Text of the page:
The Cure-for-Christianity Library can be found here.

When a Nasty Piece of Work Writes Scripture

0 comments

Making Christianity Even More Cringeworthy
Before the Bible came under serious critical scrutiny—i.e., historians decided to analyze the texts as they do other documents from the ancient past—traditional beliefs about authorship were assumed to be true. Thus, the Pentateuch was written by Moses and the psalms by David; Matthew, Mark, Luke, and John were folks mentioned in the gospels and/or epistles.

These traditional certainties have faded or eroded completely, because of evidence in the documents themselves. It turns out that most of the Biblical documents were penned anonymously, and many are now recognized as forgeries. But there is one standout author whom we can identify without a doubt, because a few of his own letters have survived. We know for certain who he was: the apostle Paul, who wrote some of the letters credited to him. Thus we can try to figure out his thought, and we have a pretty good idea of his character.

What Strain of God Virus Was Spread in Your Home?

0 comments
I was raised in a genuine American cult. The made-in America kind of religion that is unique to the spirit of this country. If you don't fancy the religious offerings of the day, invent a new one. Eventually, people will begin to follow you if you've got the courage to preach your truth and the intestinal fortitude to stick it out until the right group of people stumble across your church and decide to cast their lot with you.  

Christian Apologist Vincent Torley Says I've "rendered a service to philosophy"

0 comments
We've been discussing private miracles. [See tag below]. I’ve argued private miracles must pass the same tests that third parties require. People—I didn’t say children—who claim to have experienced a private miracle—I didn’t say a mere extraordinary event—can only say it was real after rigorously verifying it, by asking a whole slew of honest questions. They need a sufficient amount of third party independent corroborative objective evidence for them. This is what reasonable adults should require when it comes to a miracle of the private kind, just as they should require with a miracle claimed by a multitude of people—which happens never.

Torley is arguing that there are private miracles people should believe despite the requirement for sufficient objective third-party evidence. In the course of this debate Torley rewards me with a backhanded slap instead of praise when saying I've "rendered a service to philosophy". He wrote about an Indian Prince who experienced frost for the first time:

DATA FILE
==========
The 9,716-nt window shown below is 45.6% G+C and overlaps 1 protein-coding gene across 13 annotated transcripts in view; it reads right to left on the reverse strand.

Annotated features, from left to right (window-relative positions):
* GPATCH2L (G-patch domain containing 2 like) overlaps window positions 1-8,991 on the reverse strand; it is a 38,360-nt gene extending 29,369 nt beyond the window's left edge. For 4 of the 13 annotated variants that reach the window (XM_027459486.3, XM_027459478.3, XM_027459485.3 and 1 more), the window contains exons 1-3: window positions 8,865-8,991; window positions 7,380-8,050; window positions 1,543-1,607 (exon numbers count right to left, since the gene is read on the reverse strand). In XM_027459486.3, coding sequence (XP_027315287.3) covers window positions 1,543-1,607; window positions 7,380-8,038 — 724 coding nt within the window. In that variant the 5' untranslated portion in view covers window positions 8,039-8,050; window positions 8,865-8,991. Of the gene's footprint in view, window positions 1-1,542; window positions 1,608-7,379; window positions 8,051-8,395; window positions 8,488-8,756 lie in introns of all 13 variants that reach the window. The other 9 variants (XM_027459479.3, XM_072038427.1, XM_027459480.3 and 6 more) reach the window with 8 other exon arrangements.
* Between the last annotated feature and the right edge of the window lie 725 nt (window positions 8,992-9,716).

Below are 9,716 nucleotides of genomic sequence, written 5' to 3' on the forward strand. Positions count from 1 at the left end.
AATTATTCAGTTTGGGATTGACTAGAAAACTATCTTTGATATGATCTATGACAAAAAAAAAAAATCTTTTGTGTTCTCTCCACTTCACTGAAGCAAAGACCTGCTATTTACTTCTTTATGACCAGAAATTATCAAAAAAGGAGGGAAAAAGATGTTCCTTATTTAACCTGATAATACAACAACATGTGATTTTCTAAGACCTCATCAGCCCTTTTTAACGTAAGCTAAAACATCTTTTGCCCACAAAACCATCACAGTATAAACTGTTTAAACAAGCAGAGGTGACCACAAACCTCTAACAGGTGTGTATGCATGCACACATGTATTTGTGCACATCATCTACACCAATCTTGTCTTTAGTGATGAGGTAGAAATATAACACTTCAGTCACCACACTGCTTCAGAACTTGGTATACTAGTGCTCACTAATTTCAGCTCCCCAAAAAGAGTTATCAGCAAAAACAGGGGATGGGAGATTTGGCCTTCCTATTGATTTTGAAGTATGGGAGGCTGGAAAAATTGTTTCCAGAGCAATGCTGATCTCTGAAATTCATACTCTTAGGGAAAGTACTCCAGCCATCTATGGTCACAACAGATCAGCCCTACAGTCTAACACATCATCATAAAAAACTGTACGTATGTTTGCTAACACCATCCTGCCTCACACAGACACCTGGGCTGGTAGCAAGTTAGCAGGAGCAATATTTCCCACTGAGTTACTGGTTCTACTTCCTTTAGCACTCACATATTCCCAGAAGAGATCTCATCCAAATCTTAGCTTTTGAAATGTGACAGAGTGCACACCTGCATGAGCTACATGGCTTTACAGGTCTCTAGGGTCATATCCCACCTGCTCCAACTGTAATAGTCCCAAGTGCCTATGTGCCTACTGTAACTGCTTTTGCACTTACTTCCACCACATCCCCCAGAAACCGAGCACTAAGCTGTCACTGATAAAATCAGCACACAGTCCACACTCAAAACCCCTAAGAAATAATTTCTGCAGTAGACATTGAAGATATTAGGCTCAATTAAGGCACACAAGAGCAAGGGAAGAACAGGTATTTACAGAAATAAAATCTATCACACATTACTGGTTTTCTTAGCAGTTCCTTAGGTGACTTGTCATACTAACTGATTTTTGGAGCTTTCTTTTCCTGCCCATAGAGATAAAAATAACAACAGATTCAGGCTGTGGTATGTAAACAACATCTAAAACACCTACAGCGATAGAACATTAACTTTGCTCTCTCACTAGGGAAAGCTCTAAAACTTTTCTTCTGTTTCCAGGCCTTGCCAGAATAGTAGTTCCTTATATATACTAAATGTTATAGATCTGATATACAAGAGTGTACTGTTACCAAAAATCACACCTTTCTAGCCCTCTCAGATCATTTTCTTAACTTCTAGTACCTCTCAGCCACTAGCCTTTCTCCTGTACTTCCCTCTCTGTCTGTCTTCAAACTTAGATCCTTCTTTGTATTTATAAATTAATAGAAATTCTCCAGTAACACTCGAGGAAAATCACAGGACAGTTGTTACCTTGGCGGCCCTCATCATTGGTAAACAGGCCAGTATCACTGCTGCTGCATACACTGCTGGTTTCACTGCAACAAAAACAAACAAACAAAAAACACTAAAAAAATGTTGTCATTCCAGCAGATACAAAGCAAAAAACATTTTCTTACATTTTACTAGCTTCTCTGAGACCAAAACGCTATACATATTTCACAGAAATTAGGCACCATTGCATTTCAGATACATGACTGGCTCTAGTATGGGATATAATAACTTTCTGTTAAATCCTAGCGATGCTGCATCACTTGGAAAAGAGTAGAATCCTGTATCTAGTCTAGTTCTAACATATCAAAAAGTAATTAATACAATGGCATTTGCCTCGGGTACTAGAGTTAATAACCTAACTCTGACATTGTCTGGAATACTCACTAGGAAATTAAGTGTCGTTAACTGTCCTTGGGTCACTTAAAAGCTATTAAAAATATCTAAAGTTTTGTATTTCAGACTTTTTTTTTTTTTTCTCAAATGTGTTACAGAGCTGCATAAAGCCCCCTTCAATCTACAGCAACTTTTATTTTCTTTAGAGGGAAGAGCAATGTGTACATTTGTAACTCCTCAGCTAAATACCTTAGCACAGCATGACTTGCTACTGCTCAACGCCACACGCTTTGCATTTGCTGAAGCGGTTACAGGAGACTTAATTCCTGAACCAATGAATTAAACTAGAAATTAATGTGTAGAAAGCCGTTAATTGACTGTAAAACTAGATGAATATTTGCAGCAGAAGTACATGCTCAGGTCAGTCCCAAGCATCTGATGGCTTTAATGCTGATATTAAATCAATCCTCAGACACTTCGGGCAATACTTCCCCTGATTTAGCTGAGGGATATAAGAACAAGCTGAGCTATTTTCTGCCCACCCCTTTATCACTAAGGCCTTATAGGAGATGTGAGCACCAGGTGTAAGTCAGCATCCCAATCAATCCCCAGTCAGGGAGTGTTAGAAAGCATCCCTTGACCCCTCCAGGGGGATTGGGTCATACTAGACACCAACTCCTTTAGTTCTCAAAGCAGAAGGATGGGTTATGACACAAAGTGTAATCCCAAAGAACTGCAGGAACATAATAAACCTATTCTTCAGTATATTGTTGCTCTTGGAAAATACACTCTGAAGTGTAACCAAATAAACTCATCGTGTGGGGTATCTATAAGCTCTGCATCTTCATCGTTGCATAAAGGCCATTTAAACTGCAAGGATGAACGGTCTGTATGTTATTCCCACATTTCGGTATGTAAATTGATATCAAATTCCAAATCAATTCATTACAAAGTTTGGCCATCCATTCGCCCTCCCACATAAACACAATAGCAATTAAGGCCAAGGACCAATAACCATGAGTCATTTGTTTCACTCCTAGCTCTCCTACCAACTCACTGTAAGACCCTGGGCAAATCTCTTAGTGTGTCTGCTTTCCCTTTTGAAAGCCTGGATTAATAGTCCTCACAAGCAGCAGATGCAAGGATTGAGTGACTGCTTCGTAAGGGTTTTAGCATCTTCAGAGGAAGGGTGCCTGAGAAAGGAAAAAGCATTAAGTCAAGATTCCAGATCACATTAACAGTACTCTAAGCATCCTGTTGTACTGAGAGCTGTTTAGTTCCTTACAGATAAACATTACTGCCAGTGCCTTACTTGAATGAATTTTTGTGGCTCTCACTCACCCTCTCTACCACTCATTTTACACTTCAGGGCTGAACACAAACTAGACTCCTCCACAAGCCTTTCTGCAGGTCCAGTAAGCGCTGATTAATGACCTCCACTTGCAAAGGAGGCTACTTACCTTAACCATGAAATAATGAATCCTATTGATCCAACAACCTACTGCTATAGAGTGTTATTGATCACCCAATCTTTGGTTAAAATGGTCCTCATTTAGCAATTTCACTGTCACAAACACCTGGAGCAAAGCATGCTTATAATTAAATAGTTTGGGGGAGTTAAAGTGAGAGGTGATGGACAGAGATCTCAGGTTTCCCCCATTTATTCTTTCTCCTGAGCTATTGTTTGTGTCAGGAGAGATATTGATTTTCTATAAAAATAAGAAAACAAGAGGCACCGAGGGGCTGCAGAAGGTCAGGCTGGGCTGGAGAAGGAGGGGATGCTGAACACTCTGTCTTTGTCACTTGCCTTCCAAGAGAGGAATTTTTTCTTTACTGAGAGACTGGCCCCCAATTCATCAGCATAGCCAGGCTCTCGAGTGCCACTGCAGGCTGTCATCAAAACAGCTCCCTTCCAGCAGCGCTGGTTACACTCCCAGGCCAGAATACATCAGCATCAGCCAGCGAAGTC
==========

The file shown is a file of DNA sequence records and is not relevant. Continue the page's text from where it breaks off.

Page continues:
There's a famous passage in Hume's Enquiries Concerning the Human Understanding and Concerning the Principles of Morals (1777) where he writes:
The Indian prince, who refused to believe the first relations concerning the effects of frost, reasoned justly; and it naturally required very strong testimony to engage his assent to facts, that arose from a state of nature, with which he was unacquainted, and which bore so little analogy to those events, of which he had had constant and uniform experience. (Section X, Part I.)
Hume was willing to "bite the bullet" and acknowledge that people following his epistemic principles would sometimes reject as absurd things that later turned out to be genuine - nevertheless, he insisted, they "reasoned justly." Perhaps John is willing to "bite the bullet," or perhaps he wishes to reconsider his views. But what he has done, albeit inadvertently, is show that Humean skepticism, when taken to its logical conclusion (for that's where John's epistemology is derived from) leads to a reductio ad absurdum. And for that, I thank him: he has rendered a service to philosophy. Cheers.

Private Miracles Must Pass the Same Tests That Third Parties Require

0 comments
In a previous post I made the claim that private miracles must pass the same tests that third parties require. People who claim to have experienced a private miracle can only say it was real after rigorously verifying it, by asking a whole slew of honest questions. They need a sufficient amount of third party independent corroborative objective evidence for them. If there's no objective evidence to convince others, there would be no objective evidence to convince oneself either. Rather than being an experience of a real private miracle, the experience could come from an accident, hallucination, brain malfunction, wish-fulfillment, sleep deprivation or a drug. So whether private or public all miracle claims should be able to show a sufficient amount of third party independent corroborative objective evidence.